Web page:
As in “… makes me similar to” or “… do I have in common with.” In the words of Hegel, “philosophy always comes too late.” Me too – “Mr. Behind The Times, the present called to say you’re not out of step enough to be retro and there’s handwritten notes here saying you are not in any way the prefiguration of the future.” Plus I’m just generally late to things, to my continual chagrin. In this instance, though, I’m referring not to my own general (*ahem*) untimeliness as I am to my being slightly late to notice the recent shindig on H.P. Lovecraft.

Weird Realism: Lovecraft and Theory
The Centre for Cultural Studies hosted a unique one-day symposium dedicated to exploring H. P. Lovecraft’s relationship to Theory. The event did not follow the ordinary format of the academic conference. Some written materials were circulated beforehand, but there were no papers delivered on the day. Instead, there was structured discussions based on five of Lovecraft’s stories: ‘Call of Cthulhu’, ‘The Shadow over Innsmouth’, ‘The Dunwich Horror’, ‘The Shadow out of Time’, ‘Through the Gates of the Silver Key’.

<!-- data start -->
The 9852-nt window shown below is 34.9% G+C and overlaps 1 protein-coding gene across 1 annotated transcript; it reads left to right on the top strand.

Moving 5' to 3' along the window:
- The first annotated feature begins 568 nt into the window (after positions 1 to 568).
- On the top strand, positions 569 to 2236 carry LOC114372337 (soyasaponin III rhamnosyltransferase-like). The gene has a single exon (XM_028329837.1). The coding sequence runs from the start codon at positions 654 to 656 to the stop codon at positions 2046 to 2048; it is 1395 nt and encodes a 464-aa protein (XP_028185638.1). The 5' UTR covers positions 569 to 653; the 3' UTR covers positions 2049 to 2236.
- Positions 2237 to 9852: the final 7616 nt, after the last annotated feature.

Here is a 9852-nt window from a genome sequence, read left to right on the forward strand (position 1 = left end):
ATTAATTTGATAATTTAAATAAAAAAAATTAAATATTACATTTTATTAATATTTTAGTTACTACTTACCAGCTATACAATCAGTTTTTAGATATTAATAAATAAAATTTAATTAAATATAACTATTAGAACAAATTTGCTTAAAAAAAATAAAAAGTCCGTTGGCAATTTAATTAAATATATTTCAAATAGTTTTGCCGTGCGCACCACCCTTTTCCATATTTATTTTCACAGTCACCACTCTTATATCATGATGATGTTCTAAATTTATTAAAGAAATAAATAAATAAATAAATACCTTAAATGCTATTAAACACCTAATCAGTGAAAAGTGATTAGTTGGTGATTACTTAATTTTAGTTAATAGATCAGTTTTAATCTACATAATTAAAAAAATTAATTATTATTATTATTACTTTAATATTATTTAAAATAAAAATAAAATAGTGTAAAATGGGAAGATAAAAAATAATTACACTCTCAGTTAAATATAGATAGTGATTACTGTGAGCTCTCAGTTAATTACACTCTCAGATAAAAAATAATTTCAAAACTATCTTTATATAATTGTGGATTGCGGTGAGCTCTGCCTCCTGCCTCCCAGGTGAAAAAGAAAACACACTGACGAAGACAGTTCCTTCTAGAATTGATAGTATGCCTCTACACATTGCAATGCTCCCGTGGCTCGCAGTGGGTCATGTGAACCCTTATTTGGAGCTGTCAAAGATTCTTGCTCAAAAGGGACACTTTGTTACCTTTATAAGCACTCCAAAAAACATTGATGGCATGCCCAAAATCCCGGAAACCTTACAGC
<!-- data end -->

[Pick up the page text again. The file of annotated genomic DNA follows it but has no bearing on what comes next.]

Participants included: Benjamin Noys (Chichester) – author of The Culture of Death and Georges Bataille: A Critical Introduction; Graham Harman (Cairo) – author of Tool-Being and Guerilla Metaphysics. (Graham says that a philosophy should be judged on what it can tell us about Lovecraft); China Miéville – acclaimed author of Perdido Street Station, The Scar, and other tales of the Fantastic.; Luciana Parisi (Goldsmiths) – author of Abstract Sex: Philosophy, Biotechnology and the Mutations of Desire; Steve ‘Kode9’ Goodman (UEA) – author of the forthcoming Sonic Warfare; Justin Woodman (Goldsmiths) – expert on the Chaos Magick appropriation of Lovecraft’s mythos; James Kneale (UCL) – author of ‘From Beyond: H. P. Lovecraft and the Place of Horror’; Mark Fisher (Goldsmiths) – k-punk weblog; Dominic Fox – Poetix weblog. (via.)

See also.

Happily, or if you prefer, nightmarishly, several things(-that-should-not-be) from the event caper scabrously within the vast reaches of the infernal internet.
Here, here, here, and here. For anyone not yet converted, please read the following piece of evangelism.

Four of the five Lovecraft works circulated for the event are online.
Call of Cthulhu‘, ‘The Shadow over Innsmouth‘, ‘The Dunwich Horror‘, ‘The Shadow out of Time‘.

I haven’t found ‘Through the Gates of the Silver Key’ online. The story is a sequel to ‘The Silver Key‘ and stars the recurrent Lovecraft protagonist Randolph Carter. Among other places, Carter appeared in ‘The Dream Quest of Unknown Kadath.’ When I was in high school I called BBS’s for a while (shocking I know). On them people all had handles like “The Doctor” and “Rancid” and “Big Al.” I picked “Randolph Carter” as mine, which caused much confusion from people who thought that was my real name. According to wikipedia, Carter was loosely based on Lovecraft’s own life.

There’s a substantial online archive of Lovecraft works here.